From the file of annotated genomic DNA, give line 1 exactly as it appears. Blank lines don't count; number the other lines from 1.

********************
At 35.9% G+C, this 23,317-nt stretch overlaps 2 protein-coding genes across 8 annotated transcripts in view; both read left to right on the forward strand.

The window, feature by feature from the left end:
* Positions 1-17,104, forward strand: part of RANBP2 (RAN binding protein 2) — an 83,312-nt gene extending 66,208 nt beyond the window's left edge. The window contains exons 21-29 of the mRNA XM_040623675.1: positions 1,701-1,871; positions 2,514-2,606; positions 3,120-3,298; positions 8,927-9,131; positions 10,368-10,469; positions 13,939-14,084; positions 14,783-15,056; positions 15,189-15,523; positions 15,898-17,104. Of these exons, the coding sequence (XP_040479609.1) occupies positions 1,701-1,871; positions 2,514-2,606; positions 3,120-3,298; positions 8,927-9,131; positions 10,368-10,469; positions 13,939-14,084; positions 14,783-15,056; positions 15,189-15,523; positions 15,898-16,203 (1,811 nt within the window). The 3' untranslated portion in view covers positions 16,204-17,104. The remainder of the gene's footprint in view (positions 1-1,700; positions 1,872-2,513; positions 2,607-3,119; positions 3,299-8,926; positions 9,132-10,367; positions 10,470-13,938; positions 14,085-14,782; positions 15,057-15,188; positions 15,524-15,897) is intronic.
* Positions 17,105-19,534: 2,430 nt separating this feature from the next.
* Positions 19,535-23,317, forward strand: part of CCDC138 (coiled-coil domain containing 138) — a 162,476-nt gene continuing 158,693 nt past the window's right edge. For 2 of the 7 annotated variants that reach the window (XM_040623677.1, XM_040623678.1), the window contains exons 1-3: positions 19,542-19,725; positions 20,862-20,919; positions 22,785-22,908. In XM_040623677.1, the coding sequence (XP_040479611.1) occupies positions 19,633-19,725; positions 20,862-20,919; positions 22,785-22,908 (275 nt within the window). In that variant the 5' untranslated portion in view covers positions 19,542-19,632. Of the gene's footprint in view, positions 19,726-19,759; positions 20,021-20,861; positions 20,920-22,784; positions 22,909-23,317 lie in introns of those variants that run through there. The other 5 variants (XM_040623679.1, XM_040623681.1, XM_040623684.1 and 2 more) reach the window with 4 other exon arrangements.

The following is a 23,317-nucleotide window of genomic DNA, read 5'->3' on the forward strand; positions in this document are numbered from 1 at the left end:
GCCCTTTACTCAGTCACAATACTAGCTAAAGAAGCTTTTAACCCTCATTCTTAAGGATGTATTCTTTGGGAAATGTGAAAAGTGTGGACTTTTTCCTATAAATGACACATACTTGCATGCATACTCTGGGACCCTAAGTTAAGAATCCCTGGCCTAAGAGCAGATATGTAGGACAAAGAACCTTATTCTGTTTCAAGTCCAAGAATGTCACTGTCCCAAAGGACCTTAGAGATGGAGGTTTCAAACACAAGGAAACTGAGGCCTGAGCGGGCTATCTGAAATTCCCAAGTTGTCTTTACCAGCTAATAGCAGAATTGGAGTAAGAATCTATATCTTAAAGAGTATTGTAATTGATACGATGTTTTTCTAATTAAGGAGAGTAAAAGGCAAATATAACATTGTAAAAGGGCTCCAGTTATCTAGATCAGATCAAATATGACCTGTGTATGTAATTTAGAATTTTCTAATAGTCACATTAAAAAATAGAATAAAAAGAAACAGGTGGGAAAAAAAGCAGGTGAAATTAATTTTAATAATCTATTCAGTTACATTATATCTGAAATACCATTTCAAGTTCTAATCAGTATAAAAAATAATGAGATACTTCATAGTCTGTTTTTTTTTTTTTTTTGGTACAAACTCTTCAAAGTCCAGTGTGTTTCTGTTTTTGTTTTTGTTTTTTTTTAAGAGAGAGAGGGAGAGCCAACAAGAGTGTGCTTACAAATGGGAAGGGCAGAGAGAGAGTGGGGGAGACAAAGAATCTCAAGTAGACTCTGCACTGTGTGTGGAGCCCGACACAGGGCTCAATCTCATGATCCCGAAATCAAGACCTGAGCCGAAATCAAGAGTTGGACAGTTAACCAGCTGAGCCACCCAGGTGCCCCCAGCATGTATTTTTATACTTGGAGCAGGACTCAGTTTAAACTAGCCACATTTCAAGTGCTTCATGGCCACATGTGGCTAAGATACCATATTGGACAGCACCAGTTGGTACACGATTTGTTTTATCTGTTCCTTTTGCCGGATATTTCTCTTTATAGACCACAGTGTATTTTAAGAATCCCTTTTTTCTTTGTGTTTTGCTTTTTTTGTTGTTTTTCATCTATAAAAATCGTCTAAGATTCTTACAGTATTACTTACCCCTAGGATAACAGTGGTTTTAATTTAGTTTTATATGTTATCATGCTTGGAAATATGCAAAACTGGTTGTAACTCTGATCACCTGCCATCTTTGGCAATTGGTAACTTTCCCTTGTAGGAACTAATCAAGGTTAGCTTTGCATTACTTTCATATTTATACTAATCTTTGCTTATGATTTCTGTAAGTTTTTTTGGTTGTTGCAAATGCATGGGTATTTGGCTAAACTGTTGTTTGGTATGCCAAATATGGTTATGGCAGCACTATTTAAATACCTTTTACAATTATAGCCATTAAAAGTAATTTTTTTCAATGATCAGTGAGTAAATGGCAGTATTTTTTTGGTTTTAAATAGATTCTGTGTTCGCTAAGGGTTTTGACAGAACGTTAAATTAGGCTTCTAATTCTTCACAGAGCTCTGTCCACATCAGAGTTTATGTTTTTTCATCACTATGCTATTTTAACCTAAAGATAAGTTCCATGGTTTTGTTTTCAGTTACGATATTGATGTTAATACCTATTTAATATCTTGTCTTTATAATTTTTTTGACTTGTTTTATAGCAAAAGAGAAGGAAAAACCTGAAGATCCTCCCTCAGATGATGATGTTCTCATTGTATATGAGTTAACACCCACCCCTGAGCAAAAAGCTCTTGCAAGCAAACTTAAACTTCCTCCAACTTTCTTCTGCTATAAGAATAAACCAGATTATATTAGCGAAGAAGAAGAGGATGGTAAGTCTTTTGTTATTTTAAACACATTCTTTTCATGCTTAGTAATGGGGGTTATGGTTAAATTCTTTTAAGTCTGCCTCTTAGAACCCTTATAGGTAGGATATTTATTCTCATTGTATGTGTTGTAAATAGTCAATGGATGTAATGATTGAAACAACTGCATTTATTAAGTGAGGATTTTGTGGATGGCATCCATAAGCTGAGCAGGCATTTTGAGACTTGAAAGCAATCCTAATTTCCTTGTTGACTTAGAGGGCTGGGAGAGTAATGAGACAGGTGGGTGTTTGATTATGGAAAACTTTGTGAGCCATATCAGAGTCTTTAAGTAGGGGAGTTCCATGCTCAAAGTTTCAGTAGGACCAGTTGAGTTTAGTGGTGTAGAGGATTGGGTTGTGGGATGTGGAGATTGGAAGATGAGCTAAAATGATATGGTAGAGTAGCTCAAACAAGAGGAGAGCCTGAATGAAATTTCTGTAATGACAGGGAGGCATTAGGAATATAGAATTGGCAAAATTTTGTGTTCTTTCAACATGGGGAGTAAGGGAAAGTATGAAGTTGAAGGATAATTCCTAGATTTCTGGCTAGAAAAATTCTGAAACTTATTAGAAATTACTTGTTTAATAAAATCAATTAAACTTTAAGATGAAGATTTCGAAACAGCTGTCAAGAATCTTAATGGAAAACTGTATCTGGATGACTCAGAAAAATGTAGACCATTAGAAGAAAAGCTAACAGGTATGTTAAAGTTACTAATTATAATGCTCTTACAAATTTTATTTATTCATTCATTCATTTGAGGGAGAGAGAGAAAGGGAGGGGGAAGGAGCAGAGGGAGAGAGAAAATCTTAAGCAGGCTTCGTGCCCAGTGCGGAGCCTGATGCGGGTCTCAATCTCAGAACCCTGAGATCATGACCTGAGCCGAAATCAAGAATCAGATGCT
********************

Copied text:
At 35.9% G+C, this 23,317-nt stretch overlaps 2 protein-coding genes across 8 annotated transcripts in view; both read left to right on the forward strand.